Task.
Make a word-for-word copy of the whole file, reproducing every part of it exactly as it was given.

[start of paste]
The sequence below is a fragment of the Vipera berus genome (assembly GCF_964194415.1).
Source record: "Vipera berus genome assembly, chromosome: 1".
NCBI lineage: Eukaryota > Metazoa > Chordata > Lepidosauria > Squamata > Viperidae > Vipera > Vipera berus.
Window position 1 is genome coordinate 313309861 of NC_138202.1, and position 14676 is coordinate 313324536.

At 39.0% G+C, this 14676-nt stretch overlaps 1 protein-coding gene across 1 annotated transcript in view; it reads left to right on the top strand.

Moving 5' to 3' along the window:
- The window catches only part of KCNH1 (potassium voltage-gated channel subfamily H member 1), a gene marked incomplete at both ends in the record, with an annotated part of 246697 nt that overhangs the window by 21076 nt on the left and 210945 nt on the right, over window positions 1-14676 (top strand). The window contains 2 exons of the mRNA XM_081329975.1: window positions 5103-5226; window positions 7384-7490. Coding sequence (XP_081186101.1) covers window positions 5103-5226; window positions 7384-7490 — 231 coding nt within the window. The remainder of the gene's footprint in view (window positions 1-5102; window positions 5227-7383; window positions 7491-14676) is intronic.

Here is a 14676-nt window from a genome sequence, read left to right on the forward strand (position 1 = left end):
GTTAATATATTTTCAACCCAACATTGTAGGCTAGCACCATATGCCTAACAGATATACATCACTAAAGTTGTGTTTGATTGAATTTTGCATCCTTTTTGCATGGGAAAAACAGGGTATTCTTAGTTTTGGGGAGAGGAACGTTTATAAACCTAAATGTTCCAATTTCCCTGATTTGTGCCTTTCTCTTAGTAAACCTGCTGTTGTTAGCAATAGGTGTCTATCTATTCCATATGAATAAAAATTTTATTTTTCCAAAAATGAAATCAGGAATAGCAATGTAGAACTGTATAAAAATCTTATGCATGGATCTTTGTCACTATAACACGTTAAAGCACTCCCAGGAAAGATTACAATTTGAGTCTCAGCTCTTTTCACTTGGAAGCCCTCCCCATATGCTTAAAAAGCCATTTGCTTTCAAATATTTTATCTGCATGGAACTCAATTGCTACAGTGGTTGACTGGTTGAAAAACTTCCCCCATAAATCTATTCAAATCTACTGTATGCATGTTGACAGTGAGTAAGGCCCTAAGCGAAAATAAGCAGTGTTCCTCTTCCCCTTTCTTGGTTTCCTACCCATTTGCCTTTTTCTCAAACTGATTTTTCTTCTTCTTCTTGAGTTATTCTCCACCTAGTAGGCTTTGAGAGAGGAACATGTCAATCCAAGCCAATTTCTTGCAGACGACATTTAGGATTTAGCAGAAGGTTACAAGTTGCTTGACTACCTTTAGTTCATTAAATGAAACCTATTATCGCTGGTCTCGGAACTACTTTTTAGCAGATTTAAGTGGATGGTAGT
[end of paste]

The sequence below is a fragment of the Vipera berus genome (assembly GCF_964194415.1).
Source record: "Vipera berus genome assembly, chromosome: 1".
NCBI lineage: Eukaryota > Metazoa > Chordata > Lepidosauria > Squamata > Viperidae > Vipera > Vipera berus.
Window position 1 is genome coordinate 313309861 of NC_138202.1, and position 14676 is coordinate 313324536.

At 39.0% G+C, this 14676-nt stretch overlaps 1 protein-coding gene across 1 annotated transcript in view; it reads left to right on the top strand.

Moving 5' to 3' along the window:
- The window catches only part of KCNH1 (potassium voltage-gated channel subfamily H member 1), a gene marked incomplete at both ends in the record, with an annotated part of 246697 nt that overhangs the window by 21076 nt on the left and 210945 nt on the right, over window positions 1-14676 (top strand). The window contains 2 exons of the mRNA XM_081329975.1: window positions 5103-5226; window positions 7384-7490. Coding sequence (XP_081186101.1) covers window positions 5103-5226; window positions 7384-7490 — 231 coding nt within the window. The remainder of the gene's footprint in view (window positions 1-5102; window positions 5227-7383; window positions 7491-14676) is intronic.

Here is a 14676-nt window from a genome sequence, read left to right on the forward strand (position 1 = left end):
GTTAATATATTTTCAACCCAACATTGTAGGCTAGCACCATATGCCTAACAGATATACATCACTAAAGTTGTGTTTGATTGAATTTTGCATCCTTTTTGCATGGGAAAAACAGGGTATTCTTAGTTTTGGGGAGAGGAACGTTTATAAACCTAAATGTTCCAATTTCCCTGATTTGTGCCTTTCTCTTAGTAAACCTGCTGTTGTTAGCAATAGGTGTCTATCTATTCCATATGAATAAAAATTTTATTTTTCCAAAAATGAAATCAGGAATAGCAATGTAGAACTGTATAAAAATCTTATGCATGGATCTTTGTCACTATAACACGTTAAAGCACTCCCAGGAAAGATTACAATTTGAGTCTCAGCTCTTTTCACTTGGAAGCCCTCCCCATATGCTTAAAAAGCCATTTGCTTTCAAATATTTTATCTGCATGGAACTCAATTGCTACAGTGGTTGACTGGTTGAAAAACTTCCCCCATAAATCTATTCAAATCTACTGTATGCATGTTGACAGTGAGTAAGGCCCTAAGCGAAAATAAGCAGTGTTCCTCTTCCCCTTTCTTGGTTTCCTACCCATTTGCCTTTTTCTCAAACTGATTTTTCTTCTTCTTCTTGAGTTATTCTCCACCTAGTAGGCTTTGAGAGAGGAACATGTCAATCCAAGCCAATTTCTTGCAGACGACATTTAGGATTTAGCAGAAGGTTACAAGTTGCTTGACTACCTTTAGTTCATTAAATGAAACCTATTATCGCTGGTCTCGGAACTACTTTTTAGCAGATTTAAGTGGATGGTAGT